Q. What causes dandruff, and is it a health problem?
A. Cells on our scalps are constantly dying and falling off, but for people with dandruff this process kicks into high gear. Scaly flakes of skin form on the scalp and shed rapidly, and they become visible in the hair and on the shoulders. The scalp can also become itchy, irritated, and red. Dr. Gary Goldenberg, a dermatologist at Mount Sinai School of Medicine, says that while we think of dandruff as affecting only the scalp, it’s considered a form of seborrheic dermatitis, an inflammatory condition that causes redness, flakiness, and itching on the scalp, face, chest, and groin.
Dandruff is different from dry skin; in fact, it’s more often associated with oily skin and hair. Goldenberg says that some people seem to have a genetic predisposition to these pesky flakes. It’s also thought to stem from an over-reaction of the immune system to fungi called Malassezia, which feed on oils in the hair and scalp. But the exact chain of events that leads to dandruff is unclear. Dandruff shampoos work by tackling different aspects of the process, some with antifungal agents and others with substances that de-flake the scalp or slow the rate of shedding.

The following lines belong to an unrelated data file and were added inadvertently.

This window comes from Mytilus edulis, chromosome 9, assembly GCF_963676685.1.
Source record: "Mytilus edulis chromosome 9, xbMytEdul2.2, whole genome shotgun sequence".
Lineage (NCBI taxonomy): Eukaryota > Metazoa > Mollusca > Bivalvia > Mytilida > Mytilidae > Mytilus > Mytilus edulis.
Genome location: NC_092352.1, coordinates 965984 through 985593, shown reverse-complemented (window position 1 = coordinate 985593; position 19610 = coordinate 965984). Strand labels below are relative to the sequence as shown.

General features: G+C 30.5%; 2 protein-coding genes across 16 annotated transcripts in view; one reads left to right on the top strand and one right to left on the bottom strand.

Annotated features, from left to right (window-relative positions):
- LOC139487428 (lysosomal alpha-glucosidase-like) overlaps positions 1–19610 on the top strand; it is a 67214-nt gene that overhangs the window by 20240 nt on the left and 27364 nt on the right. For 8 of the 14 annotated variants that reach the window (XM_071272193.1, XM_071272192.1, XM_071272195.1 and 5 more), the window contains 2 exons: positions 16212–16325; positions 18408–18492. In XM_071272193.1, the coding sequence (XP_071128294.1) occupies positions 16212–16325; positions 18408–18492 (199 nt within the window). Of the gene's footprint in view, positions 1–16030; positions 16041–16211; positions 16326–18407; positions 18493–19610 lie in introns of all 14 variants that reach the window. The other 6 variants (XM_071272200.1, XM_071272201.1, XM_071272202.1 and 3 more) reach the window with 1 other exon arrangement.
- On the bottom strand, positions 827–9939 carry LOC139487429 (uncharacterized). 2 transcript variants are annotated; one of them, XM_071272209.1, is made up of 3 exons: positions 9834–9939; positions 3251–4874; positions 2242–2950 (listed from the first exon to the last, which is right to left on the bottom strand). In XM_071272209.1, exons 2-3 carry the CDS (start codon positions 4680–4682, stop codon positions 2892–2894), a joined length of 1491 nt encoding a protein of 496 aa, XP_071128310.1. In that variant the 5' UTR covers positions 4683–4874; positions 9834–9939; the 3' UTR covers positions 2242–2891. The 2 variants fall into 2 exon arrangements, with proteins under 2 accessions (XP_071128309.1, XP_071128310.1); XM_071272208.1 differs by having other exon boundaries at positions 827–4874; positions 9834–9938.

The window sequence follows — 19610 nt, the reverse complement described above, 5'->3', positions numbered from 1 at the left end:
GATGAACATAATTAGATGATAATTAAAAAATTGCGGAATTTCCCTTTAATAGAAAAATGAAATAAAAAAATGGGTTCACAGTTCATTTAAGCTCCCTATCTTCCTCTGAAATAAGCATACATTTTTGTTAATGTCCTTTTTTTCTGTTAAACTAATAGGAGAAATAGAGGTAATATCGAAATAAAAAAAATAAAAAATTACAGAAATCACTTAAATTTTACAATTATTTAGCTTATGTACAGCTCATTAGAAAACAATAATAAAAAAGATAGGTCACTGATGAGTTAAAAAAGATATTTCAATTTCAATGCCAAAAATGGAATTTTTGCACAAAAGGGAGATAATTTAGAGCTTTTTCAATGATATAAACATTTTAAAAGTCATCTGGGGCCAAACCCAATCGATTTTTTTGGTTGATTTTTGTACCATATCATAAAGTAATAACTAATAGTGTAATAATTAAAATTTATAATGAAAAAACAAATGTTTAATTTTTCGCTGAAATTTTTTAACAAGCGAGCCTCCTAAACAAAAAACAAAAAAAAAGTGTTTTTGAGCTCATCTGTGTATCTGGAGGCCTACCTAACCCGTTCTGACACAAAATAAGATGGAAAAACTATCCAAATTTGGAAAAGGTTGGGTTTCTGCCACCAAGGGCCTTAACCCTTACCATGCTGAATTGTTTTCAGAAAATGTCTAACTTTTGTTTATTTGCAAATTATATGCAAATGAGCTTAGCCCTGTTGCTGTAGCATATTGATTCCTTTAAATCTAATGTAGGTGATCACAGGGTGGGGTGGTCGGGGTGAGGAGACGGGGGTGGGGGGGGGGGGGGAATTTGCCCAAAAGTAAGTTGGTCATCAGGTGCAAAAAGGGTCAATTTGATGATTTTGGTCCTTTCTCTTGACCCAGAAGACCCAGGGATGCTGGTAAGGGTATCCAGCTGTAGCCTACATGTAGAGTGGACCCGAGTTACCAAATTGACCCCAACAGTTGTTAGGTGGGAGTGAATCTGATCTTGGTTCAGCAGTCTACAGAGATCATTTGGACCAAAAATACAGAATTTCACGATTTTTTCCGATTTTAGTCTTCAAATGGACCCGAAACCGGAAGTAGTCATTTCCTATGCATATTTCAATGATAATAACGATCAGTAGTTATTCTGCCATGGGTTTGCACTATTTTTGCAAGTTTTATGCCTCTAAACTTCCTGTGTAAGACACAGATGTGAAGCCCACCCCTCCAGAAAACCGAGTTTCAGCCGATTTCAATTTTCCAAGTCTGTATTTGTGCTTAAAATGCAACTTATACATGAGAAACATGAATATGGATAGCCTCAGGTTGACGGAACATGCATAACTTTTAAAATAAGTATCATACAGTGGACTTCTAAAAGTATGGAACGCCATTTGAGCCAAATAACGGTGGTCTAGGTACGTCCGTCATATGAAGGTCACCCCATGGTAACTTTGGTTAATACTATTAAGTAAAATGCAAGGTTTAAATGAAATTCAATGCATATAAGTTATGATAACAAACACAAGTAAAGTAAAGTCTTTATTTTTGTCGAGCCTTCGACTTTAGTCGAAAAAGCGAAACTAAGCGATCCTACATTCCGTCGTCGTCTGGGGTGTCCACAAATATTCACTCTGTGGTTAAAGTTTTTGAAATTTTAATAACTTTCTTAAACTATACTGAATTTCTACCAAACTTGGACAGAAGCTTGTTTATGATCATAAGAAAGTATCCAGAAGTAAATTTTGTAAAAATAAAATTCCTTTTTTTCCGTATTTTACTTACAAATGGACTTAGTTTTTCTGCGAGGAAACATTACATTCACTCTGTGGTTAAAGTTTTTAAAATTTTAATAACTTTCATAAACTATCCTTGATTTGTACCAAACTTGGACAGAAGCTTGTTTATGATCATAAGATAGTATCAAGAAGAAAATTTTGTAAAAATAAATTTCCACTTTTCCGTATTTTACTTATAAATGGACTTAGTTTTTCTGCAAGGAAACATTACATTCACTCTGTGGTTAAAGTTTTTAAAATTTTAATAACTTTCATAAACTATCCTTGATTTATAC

Dandruff is a generally harmless but embarrassing condition that can often be controlled but is difficult to cure. It’s not a sign of an overall health abnormality, Goldenberg says. “However, in patients with very severe dandruff, it may be a sign of immune deficiency.”
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